How did Jaider Esbell’s work and death impact your vision?

Although a very fast change related to the revision of art collections, unfolding in the increasing presence of native people in the visual arts, in the institutions, I see Jaider as a kind of lawyer. He was inside it, being represented by a prestigious gallery, well positioned, he was very strong and representative. He was so powerful, bringing an energetic flow. There was not a program: there is a canvas to make it, then make it, work on that energy. We are similar in that sense of cultivating an ancestral charge. With him I could see the possibility of exchange through the work.


Back to your paintings, you have monochromatic works, in white, in black, with some colorful points. And you manage colors with such fluidity…

I see the complexity of expressing my own being in my work, but I still struggle with the idea of adapting it to other people’s expectations. I don’t want to find a formula or a recipe. I want to work on multiple possibilities. That is an inner thing that drives me! If a tiny ball is the element giving unity in my work, connecting everything, it is okay. The little dots are a synthesis of holy body painting, and it is also the cellular nucleus, light, flow, things that do not fix, a mystery. That is it. My work has this fluidity.


Right before starting this interview, you were commenting on how works by Hudinilson and Leonilson have impacted you. How much you identify with their production. Why?

Leo and Hudinilson… Hudinilson had this urge to have a space for his work, a wish to have it recognized, giving visibility to his making process. How he used his own body is something I consider, I think this is common to us. In Leonilson I see how he put emotions in his work. How he approached loneliness, love, homossexual desire, the being with doubts about the future. Then, these histories are connected someway. They make me thoughtful, happy, and moved.


Who are the other artists that impacted you?

In a more properly physical issue, the materialization of the work, I like Tuga’s work a lot. I think we have a similarity or something in common that is magnetism. Something putting accomplishment and desire together, what most attracts me about his work is materiality. The webs of cords, the germinative waves, a whole trajectory… These are things that I see our works have in common, or that I would like to have in my work.


What are the highlights of your still-short trajectory?

The most important: respecting this thing that moves me to the arts. Changing, taking a different path. I arrived here, that is it, now I want to change. My artistic production has been very well received. The shock of vision was in the Kaaysá residency. There, I could understand that art is as complex as medicine is. Everything depends on trajectory. Everything is labored and both fields are worthy. Seeing this possibility, being in touch with artists with longer trajectories, who have worked with other media, other materials, being in such an environment full of exchanges was the biggest boom I have ever experienced. This was a fundamental step to invest more in the artistic career. I have my inner protocols, and I have seen this world has a net of protocols. The impact of this vision on me is that of a compelled maturing, natural and fast.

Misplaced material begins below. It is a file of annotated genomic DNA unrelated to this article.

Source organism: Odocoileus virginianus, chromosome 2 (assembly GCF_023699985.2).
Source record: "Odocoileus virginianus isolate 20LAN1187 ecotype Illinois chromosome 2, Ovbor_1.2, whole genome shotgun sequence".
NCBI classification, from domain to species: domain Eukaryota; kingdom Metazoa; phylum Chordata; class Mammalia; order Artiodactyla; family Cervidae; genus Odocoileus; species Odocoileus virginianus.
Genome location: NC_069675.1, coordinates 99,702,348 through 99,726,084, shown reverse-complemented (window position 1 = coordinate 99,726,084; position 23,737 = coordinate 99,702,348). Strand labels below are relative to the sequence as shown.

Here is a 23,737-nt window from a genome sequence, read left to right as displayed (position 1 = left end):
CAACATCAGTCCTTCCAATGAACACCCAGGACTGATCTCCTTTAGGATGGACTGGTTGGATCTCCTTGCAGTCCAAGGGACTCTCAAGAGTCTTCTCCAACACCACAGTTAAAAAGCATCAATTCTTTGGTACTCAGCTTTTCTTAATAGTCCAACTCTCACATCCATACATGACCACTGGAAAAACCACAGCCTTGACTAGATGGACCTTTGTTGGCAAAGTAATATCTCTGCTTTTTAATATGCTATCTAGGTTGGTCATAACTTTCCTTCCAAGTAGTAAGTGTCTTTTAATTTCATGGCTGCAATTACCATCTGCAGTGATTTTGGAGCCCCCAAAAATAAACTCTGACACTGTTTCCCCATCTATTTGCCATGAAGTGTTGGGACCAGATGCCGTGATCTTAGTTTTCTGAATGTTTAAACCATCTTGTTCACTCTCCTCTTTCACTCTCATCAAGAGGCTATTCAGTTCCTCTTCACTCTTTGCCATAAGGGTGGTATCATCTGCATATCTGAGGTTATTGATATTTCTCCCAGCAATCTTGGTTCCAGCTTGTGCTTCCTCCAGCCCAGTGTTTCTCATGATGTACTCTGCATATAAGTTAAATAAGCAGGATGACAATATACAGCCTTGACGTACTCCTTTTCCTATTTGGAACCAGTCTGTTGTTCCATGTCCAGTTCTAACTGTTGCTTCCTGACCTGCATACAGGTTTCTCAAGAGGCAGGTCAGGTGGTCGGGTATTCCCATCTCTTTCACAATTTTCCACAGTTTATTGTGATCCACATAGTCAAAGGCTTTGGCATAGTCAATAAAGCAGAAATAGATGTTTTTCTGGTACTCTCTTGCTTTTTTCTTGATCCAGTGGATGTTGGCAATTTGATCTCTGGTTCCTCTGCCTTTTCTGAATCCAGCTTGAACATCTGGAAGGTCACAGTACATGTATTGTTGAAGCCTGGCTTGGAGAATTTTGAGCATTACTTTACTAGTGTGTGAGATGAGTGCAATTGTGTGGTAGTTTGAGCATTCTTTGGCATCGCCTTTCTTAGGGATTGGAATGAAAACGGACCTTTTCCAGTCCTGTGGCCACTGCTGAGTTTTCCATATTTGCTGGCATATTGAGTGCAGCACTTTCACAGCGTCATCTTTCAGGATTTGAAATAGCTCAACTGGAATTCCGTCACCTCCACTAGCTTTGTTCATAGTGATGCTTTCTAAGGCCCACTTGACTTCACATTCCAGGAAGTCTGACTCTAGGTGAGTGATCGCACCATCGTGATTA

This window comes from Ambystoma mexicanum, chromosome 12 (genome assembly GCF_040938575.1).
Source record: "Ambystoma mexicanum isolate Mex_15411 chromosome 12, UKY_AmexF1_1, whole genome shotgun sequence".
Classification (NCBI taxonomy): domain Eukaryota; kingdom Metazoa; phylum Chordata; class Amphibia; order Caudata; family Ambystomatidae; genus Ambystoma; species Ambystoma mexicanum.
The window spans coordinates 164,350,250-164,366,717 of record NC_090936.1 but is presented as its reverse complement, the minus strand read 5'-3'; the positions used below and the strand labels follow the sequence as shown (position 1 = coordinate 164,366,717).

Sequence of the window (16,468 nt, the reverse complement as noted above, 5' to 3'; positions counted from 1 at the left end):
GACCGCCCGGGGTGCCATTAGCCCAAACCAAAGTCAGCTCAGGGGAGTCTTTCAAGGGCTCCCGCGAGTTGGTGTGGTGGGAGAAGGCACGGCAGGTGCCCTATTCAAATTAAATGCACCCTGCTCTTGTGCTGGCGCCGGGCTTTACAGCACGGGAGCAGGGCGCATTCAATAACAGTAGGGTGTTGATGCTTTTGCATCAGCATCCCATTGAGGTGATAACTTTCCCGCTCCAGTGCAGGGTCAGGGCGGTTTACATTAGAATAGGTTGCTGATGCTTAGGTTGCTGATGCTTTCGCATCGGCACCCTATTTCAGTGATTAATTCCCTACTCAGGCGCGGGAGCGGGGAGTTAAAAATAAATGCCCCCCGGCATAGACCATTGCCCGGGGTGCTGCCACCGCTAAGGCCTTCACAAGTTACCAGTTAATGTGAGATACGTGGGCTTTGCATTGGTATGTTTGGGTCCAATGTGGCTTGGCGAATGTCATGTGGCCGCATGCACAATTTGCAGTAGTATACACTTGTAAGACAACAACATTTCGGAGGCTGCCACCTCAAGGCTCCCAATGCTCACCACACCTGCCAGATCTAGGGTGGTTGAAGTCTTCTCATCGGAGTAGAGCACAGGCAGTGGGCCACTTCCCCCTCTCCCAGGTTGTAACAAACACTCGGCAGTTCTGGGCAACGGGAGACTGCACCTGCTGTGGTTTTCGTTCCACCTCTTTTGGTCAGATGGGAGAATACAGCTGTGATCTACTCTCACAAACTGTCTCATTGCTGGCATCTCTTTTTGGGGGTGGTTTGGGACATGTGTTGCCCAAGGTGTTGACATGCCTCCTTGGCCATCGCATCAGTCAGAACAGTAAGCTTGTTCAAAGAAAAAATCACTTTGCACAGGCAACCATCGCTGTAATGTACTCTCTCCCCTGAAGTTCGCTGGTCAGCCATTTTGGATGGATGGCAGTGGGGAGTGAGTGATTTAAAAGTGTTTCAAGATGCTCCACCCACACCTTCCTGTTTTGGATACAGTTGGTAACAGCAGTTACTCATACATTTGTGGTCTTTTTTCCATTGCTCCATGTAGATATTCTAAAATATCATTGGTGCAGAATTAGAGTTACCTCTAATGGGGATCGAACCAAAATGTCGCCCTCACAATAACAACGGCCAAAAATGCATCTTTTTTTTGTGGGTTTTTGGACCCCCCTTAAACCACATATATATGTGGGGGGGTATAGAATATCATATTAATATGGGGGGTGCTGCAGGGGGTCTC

How do you see yourself now?

There are so many things happening at the same time. I am just going with the flow…


Ailton Krenak has approached the relation white people have with nature, a disconnection, as if not part of it. But for indigenous people everything is integrated. How do your identity reverberate in your current work?

Identity comes with my work. For me this is easy. I know where I came from, my belonging, I use this relation someway and this nourishes me. It strengthens my individuality as well as my belonging to a collectivity. My identity is attached to nature. It is an extremely rich soil for me, in an ‘aislanian’ way, but it is the cultivation of an internal field of exaltation of my nature, this specific biome of the caatinga, in my case. This is a very strong subject in work, expressing a nostalgia of my biome, its smell, its presence. This is all there in my work.


Most recently you created a collection for Tok&Stok. How do design is articulated with your artistic work?

I love design and fashion. For me there is no hierarchy among them. Everything is at the same level of creation. Some are in drawings and go to the canvas. Others become a candle pot that people take home. That is it, I believe I am ready. 


Now you just started being represented by a big gallery, Galatea. You are also moving to another house, a house-studio, with space for your creation. How are these changes affecting your work?

I am seeing this moment with excitement, it has boosted me to make new experiments, to paint, to dialogue more with myself. To breath more. To have more walls, more space. The moment requires this expansion of my work.


Where do you use to go physically, and geographically to find nourishment to your work?

It is more internal… Everything is linked to my origin, the place I came from. There is a calling to go there, to look for this source, and to drink from it. I always go back there emotionally to create. I am always there. I need to go back there right now, for instance, but physically. It is where I go back to create. My artworks happen like that.


What is the greatest thing you have learned in the art world so far?

It is hard because I do not have patience. Everything about you, white people, is production, right? And I do produce. But the most important is believing that this compensation, the answers for my questions, comes from the making process. To calm down anxiety and perceive the answers I am looking for come from the work. The making and the exchange it can create with people. That is it.